4) Switching to another home loan provider is another decision with significant ramifications. The decision should be made considering the outstanding home loan amount and the stage of repayment. At the initial phase of any home loan repayment, EMIs largely comprise the interest component and only marginally the principal. So if one tries to shift after the first two years, it may well turn out that almost the entire principal repayment is still pending and the EMI paid for the first two years will just have to be written off. Also, after factoring in the additional administrative and processing charges, not to mention pre-payment penalty in the case of certain institutions, one may eventually find it a much costlier proposition than what had been bargained for. So don’t act in haste. Consult an expert. Discuss the issue with your chartered accountant or financial advisor and figure out if it makes sense to shift or not. Work out a cut-off limit beyond which an interest rate increase would be costlier than these items and then, only then try to switch over.
5) The ‘double-income-no-kids’ model has encouraged more and more couples in their twenties to buy their own homes instead of staying in rented accommodation or as part of a joint family. One salary takes care of the household expenses while the other goes towards the home loan EMI. Also, salary increases at regular intervals enable them to prepay part of the loan and reduce the overall tenure. On the other hand, couples who leave this essential decision for ‘afterwards’ and start off in leased accommodation often find themselves in the same condition several years later.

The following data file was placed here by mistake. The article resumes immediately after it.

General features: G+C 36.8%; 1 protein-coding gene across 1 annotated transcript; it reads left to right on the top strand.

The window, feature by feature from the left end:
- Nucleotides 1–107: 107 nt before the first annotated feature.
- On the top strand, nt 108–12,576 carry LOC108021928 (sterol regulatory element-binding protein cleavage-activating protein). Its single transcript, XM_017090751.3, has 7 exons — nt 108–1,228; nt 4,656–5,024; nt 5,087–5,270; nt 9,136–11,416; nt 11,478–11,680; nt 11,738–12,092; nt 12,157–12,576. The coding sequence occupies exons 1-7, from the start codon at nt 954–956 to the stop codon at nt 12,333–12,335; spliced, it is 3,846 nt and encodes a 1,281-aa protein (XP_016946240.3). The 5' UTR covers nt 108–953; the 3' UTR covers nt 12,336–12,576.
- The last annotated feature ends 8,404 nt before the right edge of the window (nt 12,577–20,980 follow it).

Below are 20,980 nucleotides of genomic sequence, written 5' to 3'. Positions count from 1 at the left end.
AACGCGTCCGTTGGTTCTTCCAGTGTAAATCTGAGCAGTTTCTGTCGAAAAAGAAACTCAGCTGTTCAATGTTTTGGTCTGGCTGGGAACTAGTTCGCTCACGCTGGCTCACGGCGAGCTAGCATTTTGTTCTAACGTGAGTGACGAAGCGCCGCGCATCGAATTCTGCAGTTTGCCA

6) When a child is on the way, expenses shoot up drastically, incomes don’t keep up. Maintaining a high-rise career graph after the child is born becomes difficult and moreover good help, since it is hard to find, demands and gets quite a high pay packet. Add to this the sheer mental strain of finding a new home at regular intervals (not every owner extends the lease beyond two or three 11-month agreements) and the extra expense involved (the broker who arranged the deal will expect a two months commission even if you are just renewing the deal for the same place) and the prospect of financing a new home seems virtually impossible.
7) There are several instances where a person may miss out on a dream home because of a slightly lower income level denies them access to the necessary finance. What you can do, is club the income of your spouse to increase the repayment capacity. You can also take a home loan jointly with one of your siblings and get a larger home for the entire family. Alternatively, you could additionally opt for a personal loan to fund the balance amount required. But do keep in mind the fact that personal loans draw a substantially higher rate of interest than home loans, so take them only for a short tenure.
8) Importantly, a bank is eligible to demand additional security when property prices fall. Even if one is loyal in their EMI payments, this clause demands a security cover in addition to your loan amount and if a borrower fails to provide such a security he/she may be declared a defaulter by the lender.